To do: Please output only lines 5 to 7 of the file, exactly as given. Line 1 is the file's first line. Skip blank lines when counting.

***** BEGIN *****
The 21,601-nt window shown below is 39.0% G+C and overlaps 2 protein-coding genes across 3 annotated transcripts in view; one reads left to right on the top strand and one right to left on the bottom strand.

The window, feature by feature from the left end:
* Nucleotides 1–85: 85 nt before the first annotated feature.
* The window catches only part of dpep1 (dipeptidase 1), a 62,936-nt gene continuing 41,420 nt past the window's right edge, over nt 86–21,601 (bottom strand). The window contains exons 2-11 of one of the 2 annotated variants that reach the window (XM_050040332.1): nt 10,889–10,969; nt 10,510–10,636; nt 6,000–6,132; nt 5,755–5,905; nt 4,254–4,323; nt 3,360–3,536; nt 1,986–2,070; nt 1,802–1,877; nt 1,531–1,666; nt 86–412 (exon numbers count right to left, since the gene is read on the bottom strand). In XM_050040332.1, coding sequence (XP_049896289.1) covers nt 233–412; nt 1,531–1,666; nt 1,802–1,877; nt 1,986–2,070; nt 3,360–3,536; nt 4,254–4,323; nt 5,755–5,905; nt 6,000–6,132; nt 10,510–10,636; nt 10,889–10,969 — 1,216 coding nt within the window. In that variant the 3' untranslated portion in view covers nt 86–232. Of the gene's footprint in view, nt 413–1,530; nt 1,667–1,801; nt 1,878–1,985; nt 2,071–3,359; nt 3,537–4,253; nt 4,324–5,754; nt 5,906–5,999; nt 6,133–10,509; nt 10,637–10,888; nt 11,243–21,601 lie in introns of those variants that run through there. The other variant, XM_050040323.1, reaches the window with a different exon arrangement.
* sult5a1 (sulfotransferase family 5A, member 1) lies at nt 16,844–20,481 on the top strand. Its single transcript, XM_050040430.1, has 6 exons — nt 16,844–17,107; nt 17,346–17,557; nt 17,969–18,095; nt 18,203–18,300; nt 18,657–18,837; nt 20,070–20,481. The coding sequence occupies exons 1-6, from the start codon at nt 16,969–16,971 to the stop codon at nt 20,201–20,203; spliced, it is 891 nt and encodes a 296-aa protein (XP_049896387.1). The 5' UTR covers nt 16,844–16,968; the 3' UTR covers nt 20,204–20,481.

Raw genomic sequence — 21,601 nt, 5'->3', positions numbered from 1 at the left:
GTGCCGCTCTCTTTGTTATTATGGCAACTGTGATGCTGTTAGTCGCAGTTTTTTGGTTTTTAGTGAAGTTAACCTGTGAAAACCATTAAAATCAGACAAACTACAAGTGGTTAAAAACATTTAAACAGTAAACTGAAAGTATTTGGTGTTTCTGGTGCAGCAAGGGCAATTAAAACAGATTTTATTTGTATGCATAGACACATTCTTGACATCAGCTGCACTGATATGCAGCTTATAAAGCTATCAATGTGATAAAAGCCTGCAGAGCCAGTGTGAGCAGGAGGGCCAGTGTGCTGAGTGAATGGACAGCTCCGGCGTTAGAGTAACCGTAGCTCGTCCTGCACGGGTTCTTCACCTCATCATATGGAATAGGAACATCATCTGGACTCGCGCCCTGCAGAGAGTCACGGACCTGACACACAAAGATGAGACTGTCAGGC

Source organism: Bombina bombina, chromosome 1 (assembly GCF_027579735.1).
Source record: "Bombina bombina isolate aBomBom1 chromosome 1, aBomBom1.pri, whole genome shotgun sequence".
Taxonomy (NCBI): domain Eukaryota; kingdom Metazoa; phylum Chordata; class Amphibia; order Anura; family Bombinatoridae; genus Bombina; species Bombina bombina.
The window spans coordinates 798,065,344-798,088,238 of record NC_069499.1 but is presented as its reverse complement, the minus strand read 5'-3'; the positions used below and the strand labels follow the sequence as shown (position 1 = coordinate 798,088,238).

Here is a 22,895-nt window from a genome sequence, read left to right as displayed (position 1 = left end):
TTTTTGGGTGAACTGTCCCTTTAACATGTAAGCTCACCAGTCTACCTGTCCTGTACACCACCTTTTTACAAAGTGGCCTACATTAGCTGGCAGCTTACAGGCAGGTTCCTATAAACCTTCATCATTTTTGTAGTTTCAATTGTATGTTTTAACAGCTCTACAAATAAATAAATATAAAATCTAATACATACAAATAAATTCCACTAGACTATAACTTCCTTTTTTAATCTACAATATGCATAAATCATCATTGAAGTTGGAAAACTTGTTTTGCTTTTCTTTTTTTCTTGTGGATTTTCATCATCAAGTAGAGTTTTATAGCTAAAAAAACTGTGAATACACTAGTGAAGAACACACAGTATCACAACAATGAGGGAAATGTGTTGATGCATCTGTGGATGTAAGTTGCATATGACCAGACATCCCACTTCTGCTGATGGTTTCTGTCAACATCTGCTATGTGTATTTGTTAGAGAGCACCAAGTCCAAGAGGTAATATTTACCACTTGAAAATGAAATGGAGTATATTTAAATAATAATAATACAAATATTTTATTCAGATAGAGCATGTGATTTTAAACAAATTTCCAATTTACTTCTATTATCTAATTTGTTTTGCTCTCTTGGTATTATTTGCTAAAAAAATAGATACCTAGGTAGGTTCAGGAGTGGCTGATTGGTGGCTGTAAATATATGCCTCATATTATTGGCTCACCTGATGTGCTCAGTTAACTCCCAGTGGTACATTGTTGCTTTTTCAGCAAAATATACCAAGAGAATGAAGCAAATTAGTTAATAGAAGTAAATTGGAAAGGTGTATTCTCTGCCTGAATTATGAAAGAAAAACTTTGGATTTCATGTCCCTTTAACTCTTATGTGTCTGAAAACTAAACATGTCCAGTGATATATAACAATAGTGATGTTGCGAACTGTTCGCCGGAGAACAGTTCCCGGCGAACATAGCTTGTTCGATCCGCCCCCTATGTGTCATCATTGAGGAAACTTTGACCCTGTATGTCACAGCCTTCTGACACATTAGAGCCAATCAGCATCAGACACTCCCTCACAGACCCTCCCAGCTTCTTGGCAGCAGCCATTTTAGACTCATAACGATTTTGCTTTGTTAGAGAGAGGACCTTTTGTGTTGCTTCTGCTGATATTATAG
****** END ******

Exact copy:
* sult5a1 (sulfotransferase family 5A, member 1) lies at nt 16,844–20,481 on the top strand. Its single transcript, XM_050040430.1, has 6 exons — nt 16,844–17,107; nt 17,346–17,557; nt 17,969–18,095; nt 18,203–18,300; nt 18,657–18,837; nt 20,070–20,481. The coding sequence occupies exons 1-6, from the start codon at nt 16,969–16,971 to the stop codon at nt 20,201–20,203; spliced, it is 891 nt and encodes a 296-aa protein (XP_049896387.1). The 5' UTR covers nt 16,844–16,968; the 3' UTR covers nt 20,204–20,481.

Raw genomic sequence — 21,601 nt, 5'->3', positions numbered from 1 at the left:
GTGCCGCTCTCTTTGTTATTATGGCAACTGTGATGCTGTTAGTCGCAGTTTTTTGGTTTTTAGTGAAGTTAACCTGTGAAAACCATTAAAATCAGACAAACTACAAGTGGTTAAAAACATTTAAACAGTAAACTGAAAGTATTTGGTGTTTCTGGTGCAGCAAGGGCAATTAAAACAGATTTTATTTGTATGCATAGACACATTCTTGACATCAGCTGCACTGATATGCAGCTTATAAAGCTATCAATGTGATAAAAGCCTGCAGAGCCAGTGTGAGCAGGAGGGCCAGTGTGCTGAGTGAATGGACAGCTCCGGCGTTAGAGTAACCGTAGCTCGTCCTGCACGGGTTCTTCACCTCATCATATGGAATAGGAACATCATCTGGACTCGCGCCCTGCAGAGAGTCACGGACCTGACACACAAAGATGAGACTGTCAGGC